Big Muff circuit analysis

The Big muff is one the favourite circuit of guitar pedal builders (with the Tubescreamer). Indeed, its circuit is really well known, there is a lot of information available all around the internet, and it is really easy and fun to modify! Each component plays a particular role, and changing it for a different value will change the overall sound of the pedal without damaging the circuit most of the time. It is one of the most cloned guitar pedal, by DIYers or by boutique companies: Mojo Hand FX, Earthquaker Devices, Pete Cornish... Almost every brand has its version of the big muff!
Big muff boutique pedals
Attack of the clones: all the pedals in this picture are Big Muffs 
or "heavily inspired" by the Big Muff pedal

Technically the Big Muff is not a fuzz but a distortion with most of the saturation coming from diodes. However, it has 2 distortion stages, causing the heavily compressed and saturated sound of the Big Muff. The sound is finally close to a fuzz. Lets have a look on the circuit schematic:
EHX 73 ram's head circuit schematic

I know, it seems horrible and over complicated... Too many components! But lets divide it in 5 sections:
EHX 73 ram's head circuit schematic
Big muff input section
The first section (input section) is simply a buffer to adapt the impedance of the guitar to the first distortion stage, and which amplify also the signal. As OP amp did not exist at that time (1973, remember?), this is made with a transistor wired in common emitter. Today, a simple OP-amp would be enough! First, there is an input resistor which will diminish a bit the amplitude of the signal. Then, a coupling capacitor will remove any parasitic DC current that mights come from the guitar. Changing the values of the coupling capacitor and input resistor can changes the amount of bass and trebles of the big muff. That is how I made the switch on the pedal. A bigger value resistor and a higher capacitance for the coupling capacitor will increase the bass response of the unit. Then, a transistor wired in common emitter will amplify the signal. Depending on the amplification of this stage, the saturation will be more or less important. The amplification is set by the different resistors on this circuit. Changing resistor's values can increase or decrease the overall gain of the unit. Next, there is a coupling capacitor (again), and a potentiometer wired as a variable resistor that will allow the user to set the amplification on this stage = gain of the Big muff! 

Big muff circuit saturation
The second and third part (first and second clipping second) are in fact exactly the same circuit. It is used to distort the signal, through the clipping induced by diodes. There is first a coupling capacitor (if you look carefully there is one at each section's start except the tonestack), followed by a resistor. Then, there is a transistor wired in common emitter like in the first part of the circuit with resistors to define its gain. A 470pf capacitor will allow more or less trebles to go through the section. Changing the three 470pF capacitors for a larger value (like 560pF) will diminish the trebles of the unit. This is the case in many clones, like in the Iron Bell from Mojo Hand FX for instance. The diodes will clip the signal and generate the saturation. In classical Big Muff, silicon diodes are used, but in some "boutique" clones, germanium diodes clip the signal (pharaoh fuzz for instance). With germanium diodes, there is less volume, and the sound is even more compressed and saturated! For more infos about diode clipping, read my article about the Jan Ray circuit.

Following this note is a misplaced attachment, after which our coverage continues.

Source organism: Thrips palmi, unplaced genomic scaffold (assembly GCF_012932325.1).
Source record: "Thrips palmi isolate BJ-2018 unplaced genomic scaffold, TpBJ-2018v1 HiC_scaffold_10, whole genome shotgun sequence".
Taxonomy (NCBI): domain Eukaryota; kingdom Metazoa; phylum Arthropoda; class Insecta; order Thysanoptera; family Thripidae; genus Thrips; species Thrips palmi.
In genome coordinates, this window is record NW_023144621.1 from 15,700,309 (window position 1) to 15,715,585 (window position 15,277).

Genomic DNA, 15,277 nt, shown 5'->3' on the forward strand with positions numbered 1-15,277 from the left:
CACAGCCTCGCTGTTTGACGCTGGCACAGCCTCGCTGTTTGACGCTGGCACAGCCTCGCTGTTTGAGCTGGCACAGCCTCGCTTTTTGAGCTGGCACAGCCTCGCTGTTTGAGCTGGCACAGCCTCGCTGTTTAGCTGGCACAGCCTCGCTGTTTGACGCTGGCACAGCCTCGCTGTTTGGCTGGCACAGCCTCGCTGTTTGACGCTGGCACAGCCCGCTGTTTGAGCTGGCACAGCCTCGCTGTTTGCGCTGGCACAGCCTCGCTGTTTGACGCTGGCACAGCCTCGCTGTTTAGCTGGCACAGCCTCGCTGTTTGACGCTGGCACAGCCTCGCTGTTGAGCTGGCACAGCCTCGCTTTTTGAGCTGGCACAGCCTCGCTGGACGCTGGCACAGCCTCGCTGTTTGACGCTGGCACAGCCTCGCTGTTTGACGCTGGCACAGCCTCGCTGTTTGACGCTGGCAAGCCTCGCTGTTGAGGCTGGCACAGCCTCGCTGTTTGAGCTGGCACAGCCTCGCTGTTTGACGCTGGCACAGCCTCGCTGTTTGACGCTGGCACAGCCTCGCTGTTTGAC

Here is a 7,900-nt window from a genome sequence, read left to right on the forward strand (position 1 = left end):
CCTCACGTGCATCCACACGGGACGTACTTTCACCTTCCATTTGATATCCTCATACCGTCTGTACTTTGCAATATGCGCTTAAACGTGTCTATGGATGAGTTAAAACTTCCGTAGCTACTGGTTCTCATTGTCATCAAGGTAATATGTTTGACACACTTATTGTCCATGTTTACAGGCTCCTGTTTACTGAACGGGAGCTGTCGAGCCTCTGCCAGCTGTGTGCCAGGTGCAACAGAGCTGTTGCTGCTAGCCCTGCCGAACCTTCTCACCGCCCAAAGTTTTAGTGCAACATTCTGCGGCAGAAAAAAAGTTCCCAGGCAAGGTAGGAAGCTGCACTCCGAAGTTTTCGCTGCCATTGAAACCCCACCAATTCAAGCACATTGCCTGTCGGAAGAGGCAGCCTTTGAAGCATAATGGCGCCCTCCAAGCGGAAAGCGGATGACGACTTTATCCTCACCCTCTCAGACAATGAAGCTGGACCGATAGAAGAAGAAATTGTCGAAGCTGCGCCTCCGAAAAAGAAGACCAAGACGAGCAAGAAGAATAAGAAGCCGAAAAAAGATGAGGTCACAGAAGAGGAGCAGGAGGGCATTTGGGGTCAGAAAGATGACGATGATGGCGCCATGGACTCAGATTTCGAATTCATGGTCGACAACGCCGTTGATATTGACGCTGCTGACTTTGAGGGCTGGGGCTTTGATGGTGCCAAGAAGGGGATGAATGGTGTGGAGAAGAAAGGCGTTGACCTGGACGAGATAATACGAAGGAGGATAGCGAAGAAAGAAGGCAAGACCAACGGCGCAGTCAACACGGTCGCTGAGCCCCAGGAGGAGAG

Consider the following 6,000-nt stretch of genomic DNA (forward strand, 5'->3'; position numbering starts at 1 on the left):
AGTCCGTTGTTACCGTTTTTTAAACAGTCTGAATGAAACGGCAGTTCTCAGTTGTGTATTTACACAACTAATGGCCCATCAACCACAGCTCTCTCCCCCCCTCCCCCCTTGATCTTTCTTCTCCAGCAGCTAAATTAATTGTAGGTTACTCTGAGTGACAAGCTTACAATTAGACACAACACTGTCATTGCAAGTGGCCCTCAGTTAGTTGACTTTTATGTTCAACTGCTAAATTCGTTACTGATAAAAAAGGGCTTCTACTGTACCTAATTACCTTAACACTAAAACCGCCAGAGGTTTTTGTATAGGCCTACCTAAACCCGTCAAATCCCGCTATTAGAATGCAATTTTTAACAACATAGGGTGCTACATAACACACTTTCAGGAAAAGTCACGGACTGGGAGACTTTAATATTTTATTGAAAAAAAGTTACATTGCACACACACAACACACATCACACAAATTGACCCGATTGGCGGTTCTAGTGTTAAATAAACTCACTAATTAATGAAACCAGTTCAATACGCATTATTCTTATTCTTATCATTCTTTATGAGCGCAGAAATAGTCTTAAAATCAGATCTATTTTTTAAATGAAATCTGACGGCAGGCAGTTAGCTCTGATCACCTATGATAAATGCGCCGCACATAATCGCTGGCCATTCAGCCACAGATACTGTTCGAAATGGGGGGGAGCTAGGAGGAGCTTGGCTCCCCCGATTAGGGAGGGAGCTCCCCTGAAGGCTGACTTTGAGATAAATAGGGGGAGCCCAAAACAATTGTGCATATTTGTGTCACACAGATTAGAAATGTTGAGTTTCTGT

The third part of the circuit is for me the most important part, the tonestack! This little circuit is what gives the characteristic sound of the Big Muff, and the medium loss, the enemy of guitarist playing in a band. Indeed, when you loose mediums, you litteraly disappear from the mix, as if the guitar was muted! Read a precise analysis of this part of the circuit here! A lot of mods do exist to avoid that: a switch which modify the values of the resistor linked to the ground or the 4,7nF capacitor (which I did on this Big Muff), or to use a potentiometer instead of a resistor, and modify the values of the components to have flat mids, to have a proper medium knob (AMZ tone stack). It is also possible to replace the tone stack by another one, like on the Pete Cornish G2. You will loose the Big Muff style distorsion for a much classical overdriven sound. You can even remove it! You will then have an "in your face" sound with a lot of mediums. You can find this system on the Dwarcraft Eau Claire Thunder for instance. Experiment by yourself, the tone stack is a simple circuit and changes a lot the sound of the Big Muff. A lot of fun! 

Big muff output section
Finally, in the output / volume section, the signal is amplified again (to prevent volume loss due to the diodes clipping). It uses a transistor wired in common emitter biased to have a strong amplification. A coupling capacitor is present, followed by a potentiometer wired as a variable resistor to modulate the output signal amplitude. We can recognize (again !) the volume control of a fuzz face!

I really advise you to make a muff once. It is really fun to make and to mod. After reading the Big Muff page, you will know exactly what to change to make it sound like you always wanted!

To go further:
Big muff Page: THE website about big muffs! All the versions, schematics and more! A must read for muff lovers.
Big muff pi circuit analysis (electrosmash): precise analyse of the circuit
AMZ tone stack: study about the big muff tonestack, alternative tone stacks
Big muff mods and tweaks: Some easy mods for your big muff. They are easy but funny mods!
0 Comment